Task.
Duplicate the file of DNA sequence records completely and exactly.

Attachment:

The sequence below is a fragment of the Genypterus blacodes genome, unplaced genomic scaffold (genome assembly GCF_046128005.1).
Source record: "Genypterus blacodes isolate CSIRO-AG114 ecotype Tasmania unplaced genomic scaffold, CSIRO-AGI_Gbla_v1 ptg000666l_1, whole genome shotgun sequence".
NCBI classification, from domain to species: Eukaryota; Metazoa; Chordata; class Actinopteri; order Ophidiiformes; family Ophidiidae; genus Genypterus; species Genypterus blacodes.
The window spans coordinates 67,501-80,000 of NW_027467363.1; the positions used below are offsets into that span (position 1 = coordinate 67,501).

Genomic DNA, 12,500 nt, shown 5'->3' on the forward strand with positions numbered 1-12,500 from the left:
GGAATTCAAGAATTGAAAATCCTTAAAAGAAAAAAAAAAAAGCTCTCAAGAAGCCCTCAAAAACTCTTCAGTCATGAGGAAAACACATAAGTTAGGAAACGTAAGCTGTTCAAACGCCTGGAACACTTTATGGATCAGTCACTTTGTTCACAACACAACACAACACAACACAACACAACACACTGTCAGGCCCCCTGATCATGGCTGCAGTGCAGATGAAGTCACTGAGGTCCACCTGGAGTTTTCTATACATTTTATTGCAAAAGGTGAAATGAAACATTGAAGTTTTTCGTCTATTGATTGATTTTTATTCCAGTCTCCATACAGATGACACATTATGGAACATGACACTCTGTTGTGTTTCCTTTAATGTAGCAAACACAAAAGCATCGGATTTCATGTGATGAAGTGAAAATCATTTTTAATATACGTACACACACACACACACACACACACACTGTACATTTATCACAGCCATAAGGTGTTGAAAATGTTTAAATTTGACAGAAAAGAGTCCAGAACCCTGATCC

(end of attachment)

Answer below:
The sequence below is a fragment of the Genypterus blacodes genome, unplaced genomic scaffold (genome assembly GCF_046128005.1).
Source record: "Genypterus blacodes isolate CSIRO-AG114 ecotype Tasmania unplaced genomic scaffold, CSIRO-AGI_Gbla_v1 ptg000666l_1, whole genome shotgun sequence".
NCBI classification, from domain to species: Eukaryota; Metazoa; Chordata; class Actinopteri; order Ophidiiformes; family Ophidiidae; genus Genypterus; species Genypterus blacodes.
The window spans coordinates 67,501-80,000 of NW_027467363.1; the positions used below are offsets into that span (position 1 = coordinate 67,501).

Genomic DNA, 12,500 nt, shown 5'->3' on the forward strand with positions numbered 1-12,500 from the left:
GGAATTCAAGAATTGAAAATCCTTAAAAGAAAAAAAAAAAAGCTCTCAAGAAGCCCTCAAAAACTCTTCAGTCATGAGGAAAACACATAAGTTAGGAAACGTAAGCTGTTCAAACGCCTGGAACACTTTATGGATCAGTCACTTTGTTCACAACACAACACAACACAACACAACACAACACACTGTCAGGCCCCCTGATCATGGCTGCAGTGCAGATGAAGTCACTGAGGTCCACCTGGAGTTTTCTATACATTTTATTGCAAAAGGTGAAATGAAACATTGAAGTTTTTCGTCTATTGATTGATTTTTATTCCAGTCTCCATACAGATGACACATTATGGAACATGACACTCTGTTGTGTTTCCTTTAATGTAGCAAACACAAAAGCATCGGATTTCATGTGATGAAGTGAAAATCATTTTTAATATACGTACACACACACACACACACACACACACTGTACATTTATCACAGCCATAAGGTGTTGAAAATGTTTAAATTTGACAGAAAAGAGTCCAGAACCCTGATCC